Although Moore must be read with a pinch of salt, bid Utopia on some basic values ​​that no utopia can be imagined without: a good society is a society where no one lacks the essentials. What is emergencyvendig only appears when the need arises. The self-sustaining drive has nothing to do with it, but where people are fighting for their lives for what is really luxury and privileges, something fundamental has gone wrong. In such a society, even the simplest utopian depictions can shed light on the state of society – and put human passions in stark relief.

If Utopia presents itself as a collective dream, as a society we all deeply want – or should want – some strange questions arise: Because is there really any collective desire? Isn't happiness something individual? Can a society be happy? Can we distinguish between what we should dream of and what we really are dream about?

The delirium of capitalism. In Walter Benjamin, Abensour finds the means to think through utopia as a collective dream interpretation. I Benjamin unfinished Passage work he describes the lavish arcades of Paris, luxurious shopping malls that appeared in the 1800th century in the first mature flowering of capitalism. Here not only the taste of the masses is shaped, but the whole modern sensibility led by strollers such as Proust and Baudelaire. In a way that also reflects our time and late capitalism, Benjamin finds a place here that showcases all people's dreams in a sumptuous game of tantalizing images, enticing product selections and possible encounters. At the same time – and this is the essential – the shopping center is a world that has stopped dreaming, where the stimulus of the moment is enough. Abensour draws on Benjamin's lesson in clear text: To the extent that the consumer society succeeds in making people happy, it also becomes totalitarian. For one who is trapped in the delirium of capitalism, in the continuous exhibition of the world, time and space collapse in an endless and unmanageable fantasy mahogany – and we can no longer dream of Utopia, the place that does not exist. Benjamin's utopianism involves watching over the dream at a time when it is about to fade. At the same time, he will see through our dreams in the hope that we can wake up.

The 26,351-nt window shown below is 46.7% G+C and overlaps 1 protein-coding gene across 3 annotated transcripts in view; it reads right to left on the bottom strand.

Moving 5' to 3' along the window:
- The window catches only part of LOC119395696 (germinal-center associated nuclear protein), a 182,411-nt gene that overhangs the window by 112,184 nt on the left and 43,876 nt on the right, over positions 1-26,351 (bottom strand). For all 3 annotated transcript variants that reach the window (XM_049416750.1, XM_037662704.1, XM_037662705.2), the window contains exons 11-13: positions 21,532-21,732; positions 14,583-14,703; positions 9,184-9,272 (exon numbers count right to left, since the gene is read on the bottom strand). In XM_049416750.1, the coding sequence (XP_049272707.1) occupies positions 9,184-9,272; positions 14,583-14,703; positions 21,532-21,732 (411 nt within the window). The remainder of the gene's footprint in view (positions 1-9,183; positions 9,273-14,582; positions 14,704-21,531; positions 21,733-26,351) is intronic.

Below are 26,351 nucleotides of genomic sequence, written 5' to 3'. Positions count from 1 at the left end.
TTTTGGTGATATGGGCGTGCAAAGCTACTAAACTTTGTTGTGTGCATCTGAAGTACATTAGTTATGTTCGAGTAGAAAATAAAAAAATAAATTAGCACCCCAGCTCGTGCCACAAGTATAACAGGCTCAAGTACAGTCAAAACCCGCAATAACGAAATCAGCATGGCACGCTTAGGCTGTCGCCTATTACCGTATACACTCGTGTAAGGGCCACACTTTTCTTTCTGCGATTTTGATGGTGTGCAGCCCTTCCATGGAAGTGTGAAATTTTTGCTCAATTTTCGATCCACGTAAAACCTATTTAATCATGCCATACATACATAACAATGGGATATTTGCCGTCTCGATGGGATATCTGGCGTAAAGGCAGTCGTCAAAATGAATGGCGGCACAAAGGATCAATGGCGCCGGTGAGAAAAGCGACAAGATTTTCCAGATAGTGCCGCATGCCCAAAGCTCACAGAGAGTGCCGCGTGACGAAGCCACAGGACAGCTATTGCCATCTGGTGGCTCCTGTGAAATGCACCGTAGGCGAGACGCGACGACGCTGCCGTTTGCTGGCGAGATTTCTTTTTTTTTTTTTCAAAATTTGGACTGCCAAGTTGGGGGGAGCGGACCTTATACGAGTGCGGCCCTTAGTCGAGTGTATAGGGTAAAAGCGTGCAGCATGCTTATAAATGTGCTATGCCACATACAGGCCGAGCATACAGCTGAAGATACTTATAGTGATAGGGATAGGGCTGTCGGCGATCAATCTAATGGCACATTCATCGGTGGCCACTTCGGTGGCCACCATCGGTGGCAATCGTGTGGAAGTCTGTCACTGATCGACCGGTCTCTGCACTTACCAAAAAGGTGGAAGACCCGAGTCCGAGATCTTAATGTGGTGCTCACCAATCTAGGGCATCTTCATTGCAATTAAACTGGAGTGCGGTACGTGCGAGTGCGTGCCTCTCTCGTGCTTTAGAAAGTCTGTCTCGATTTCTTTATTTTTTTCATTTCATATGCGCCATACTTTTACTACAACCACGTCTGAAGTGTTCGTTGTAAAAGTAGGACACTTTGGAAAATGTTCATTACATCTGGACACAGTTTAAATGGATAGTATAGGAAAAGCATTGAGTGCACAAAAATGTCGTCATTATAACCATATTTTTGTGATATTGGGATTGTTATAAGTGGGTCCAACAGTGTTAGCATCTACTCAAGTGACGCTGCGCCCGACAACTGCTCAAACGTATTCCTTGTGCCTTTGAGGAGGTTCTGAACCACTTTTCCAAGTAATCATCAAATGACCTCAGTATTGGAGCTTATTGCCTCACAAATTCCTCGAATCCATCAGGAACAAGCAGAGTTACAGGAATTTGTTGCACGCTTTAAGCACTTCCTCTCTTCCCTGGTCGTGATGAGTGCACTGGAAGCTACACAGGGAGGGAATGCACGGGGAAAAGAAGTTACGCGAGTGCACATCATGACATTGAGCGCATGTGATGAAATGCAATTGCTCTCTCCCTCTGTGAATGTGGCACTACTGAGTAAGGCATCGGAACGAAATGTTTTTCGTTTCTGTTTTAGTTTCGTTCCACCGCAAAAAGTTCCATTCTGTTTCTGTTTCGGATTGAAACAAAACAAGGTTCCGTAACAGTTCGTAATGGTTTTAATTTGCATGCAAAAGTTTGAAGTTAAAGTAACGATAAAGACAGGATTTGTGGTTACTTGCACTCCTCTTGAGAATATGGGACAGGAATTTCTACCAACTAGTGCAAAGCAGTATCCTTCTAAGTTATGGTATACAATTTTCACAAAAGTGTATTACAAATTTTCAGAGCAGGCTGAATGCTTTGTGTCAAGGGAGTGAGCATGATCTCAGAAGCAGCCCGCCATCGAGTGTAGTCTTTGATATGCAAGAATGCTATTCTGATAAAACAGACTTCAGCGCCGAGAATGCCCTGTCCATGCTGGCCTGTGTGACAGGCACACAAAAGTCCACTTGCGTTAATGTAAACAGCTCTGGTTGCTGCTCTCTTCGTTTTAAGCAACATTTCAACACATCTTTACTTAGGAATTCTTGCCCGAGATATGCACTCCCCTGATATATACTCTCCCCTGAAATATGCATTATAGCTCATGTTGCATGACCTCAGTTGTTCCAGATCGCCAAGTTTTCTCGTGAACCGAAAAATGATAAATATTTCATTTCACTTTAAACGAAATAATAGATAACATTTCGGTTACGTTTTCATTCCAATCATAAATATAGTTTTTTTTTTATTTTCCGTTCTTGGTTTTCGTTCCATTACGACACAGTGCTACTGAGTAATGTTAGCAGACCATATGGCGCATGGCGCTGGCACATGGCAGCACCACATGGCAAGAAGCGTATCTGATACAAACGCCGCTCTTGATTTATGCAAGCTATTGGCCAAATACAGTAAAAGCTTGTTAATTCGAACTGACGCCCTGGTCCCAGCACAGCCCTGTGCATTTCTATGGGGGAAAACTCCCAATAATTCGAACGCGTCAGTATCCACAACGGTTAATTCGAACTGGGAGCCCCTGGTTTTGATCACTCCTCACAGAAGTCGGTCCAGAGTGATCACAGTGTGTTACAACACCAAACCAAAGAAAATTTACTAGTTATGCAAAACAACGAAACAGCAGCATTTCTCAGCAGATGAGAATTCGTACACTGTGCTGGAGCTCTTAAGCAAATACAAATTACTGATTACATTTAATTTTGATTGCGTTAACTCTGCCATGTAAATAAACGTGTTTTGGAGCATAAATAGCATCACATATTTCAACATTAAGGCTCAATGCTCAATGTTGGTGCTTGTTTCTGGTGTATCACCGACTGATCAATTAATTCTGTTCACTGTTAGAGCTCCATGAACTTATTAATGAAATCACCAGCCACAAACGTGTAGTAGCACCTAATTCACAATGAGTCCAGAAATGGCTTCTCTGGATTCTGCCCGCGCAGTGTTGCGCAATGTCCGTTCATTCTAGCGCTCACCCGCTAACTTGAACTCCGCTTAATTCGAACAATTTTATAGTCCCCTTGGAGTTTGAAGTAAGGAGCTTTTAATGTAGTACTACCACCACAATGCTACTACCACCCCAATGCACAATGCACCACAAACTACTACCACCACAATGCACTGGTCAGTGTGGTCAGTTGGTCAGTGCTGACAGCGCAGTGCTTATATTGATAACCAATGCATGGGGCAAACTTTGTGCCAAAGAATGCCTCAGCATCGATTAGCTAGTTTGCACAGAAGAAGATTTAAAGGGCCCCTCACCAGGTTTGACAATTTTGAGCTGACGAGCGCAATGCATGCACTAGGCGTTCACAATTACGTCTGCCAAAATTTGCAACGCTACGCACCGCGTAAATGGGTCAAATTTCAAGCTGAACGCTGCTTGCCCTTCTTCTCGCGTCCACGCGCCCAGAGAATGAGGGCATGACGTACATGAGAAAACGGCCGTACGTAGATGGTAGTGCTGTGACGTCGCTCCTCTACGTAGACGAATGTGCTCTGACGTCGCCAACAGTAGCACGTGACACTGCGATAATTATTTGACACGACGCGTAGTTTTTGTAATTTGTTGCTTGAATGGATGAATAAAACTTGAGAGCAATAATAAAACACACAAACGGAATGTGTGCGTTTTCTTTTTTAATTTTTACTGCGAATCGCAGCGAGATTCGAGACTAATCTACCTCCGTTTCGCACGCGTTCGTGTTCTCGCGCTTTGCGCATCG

In a sense, capitalism offers the false version of happiness that in its true version would really be desirable: Perhaps as prostitution stands in relation to love. Not without reason, Benjamin was obsessed with Baudelaire's description of modern society as universal prostitution. Ridiculous winks and alluring charm cover exploitation and desperation. Abundance and wealth are and will be a picture of happiness, but present themselves in a false version and on false premises.

In a time marked by global capitalism, where all other utopias are rejected as totalitarian, the world appears as post-historical – and thus without future projects. Just as Benjamin went back to the 1800th century and More went back to Plato's philosophical kings, Abensour goes back to Benjamin and More to remind us what it means to think that another world is possible.

Anders Dunker
Philosopher. Regular literary critic in Ny Tid. Translator.